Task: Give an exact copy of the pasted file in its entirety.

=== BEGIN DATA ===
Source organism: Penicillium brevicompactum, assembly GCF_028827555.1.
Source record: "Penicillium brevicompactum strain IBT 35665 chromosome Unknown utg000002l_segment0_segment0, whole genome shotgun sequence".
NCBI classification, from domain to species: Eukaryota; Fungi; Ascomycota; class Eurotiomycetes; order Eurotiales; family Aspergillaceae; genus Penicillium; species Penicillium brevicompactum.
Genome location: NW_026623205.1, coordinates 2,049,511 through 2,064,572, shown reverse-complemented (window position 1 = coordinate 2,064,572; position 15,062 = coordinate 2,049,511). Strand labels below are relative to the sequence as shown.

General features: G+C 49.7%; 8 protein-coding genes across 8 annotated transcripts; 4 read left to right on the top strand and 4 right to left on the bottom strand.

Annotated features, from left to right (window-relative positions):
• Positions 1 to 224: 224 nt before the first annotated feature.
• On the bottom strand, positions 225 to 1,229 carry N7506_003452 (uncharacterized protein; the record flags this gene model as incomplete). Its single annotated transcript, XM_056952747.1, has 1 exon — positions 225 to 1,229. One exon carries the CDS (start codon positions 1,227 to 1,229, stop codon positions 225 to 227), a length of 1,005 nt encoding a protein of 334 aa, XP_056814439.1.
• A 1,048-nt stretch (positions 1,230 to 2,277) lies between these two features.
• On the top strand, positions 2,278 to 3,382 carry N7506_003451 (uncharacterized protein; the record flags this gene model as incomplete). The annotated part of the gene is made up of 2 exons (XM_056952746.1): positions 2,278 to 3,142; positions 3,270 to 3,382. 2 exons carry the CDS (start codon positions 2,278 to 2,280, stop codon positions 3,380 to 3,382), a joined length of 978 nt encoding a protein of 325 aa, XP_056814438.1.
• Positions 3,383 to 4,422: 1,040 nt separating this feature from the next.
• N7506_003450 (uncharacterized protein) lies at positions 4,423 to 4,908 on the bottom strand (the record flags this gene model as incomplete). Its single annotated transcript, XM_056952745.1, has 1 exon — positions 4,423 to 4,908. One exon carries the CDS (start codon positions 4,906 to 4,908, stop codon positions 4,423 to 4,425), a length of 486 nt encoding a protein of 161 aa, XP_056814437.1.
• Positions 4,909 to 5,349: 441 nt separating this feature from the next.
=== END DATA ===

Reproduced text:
Source organism: Penicillium brevicompactum, assembly GCF_028827555.1.
Source record: "Penicillium brevicompactum strain IBT 35665 chromosome Unknown utg000002l_segment0_segment0, whole genome shotgun sequence".
NCBI classification, from domain to species: Eukaryota; Fungi; Ascomycota; class Eurotiomycetes; order Eurotiales; family Aspergillaceae; genus Penicillium; species Penicillium brevicompactum.
Genome location: NW_026623205.1, coordinates 2,049,511 through 2,064,572, shown reverse-complemented (window position 1 = coordinate 2,064,572; position 15,062 = coordinate 2,049,511). Strand labels below are relative to the sequence as shown.

General features: G+C 49.7%; 8 protein-coding genes across 8 annotated transcripts; 4 read left to right on the top strand and 4 right to left on the bottom strand.

Annotated features, from left to right (window-relative positions):
• Positions 1 to 224: 224 nt before the first annotated feature.
• On the bottom strand, positions 225 to 1,229 carry N7506_003452 (uncharacterized protein; the record flags this gene model as incomplete). Its single annotated transcript, XM_056952747.1, has 1 exon — positions 225 to 1,229. One exon carries the CDS (start codon positions 1,227 to 1,229, stop codon positions 225 to 227), a length of 1,005 nt encoding a protein of 334 aa, XP_056814439.1.
• A 1,048-nt stretch (positions 1,230 to 2,277) lies between these two features.
• On the top strand, positions 2,278 to 3,382 carry N7506_003451 (uncharacterized protein; the record flags this gene model as incomplete). The annotated part of the gene is made up of 2 exons (XM_056952746.1): positions 2,278 to 3,142; positions 3,270 to 3,382. 2 exons carry the CDS (start codon positions 2,278 to 2,280, stop codon positions 3,380 to 3,382), a joined length of 978 nt encoding a protein of 325 aa, XP_056814438.1.
• Positions 3,383 to 4,422: 1,040 nt separating this feature from the next.
• N7506_003450 (uncharacterized protein) lies at positions 4,423 to 4,908 on the bottom strand (the record flags this gene model as incomplete). Its single annotated transcript, XM_056952745.1, has 1 exon — positions 4,423 to 4,908. One exon carries the CDS (start codon positions 4,906 to 4,908, stop codon positions 4,423 to 4,425), a length of 486 nt encoding a protein of 161 aa, XP_056814437.1.
• Positions 4,909 to 5,349: 441 nt separating this feature from the next.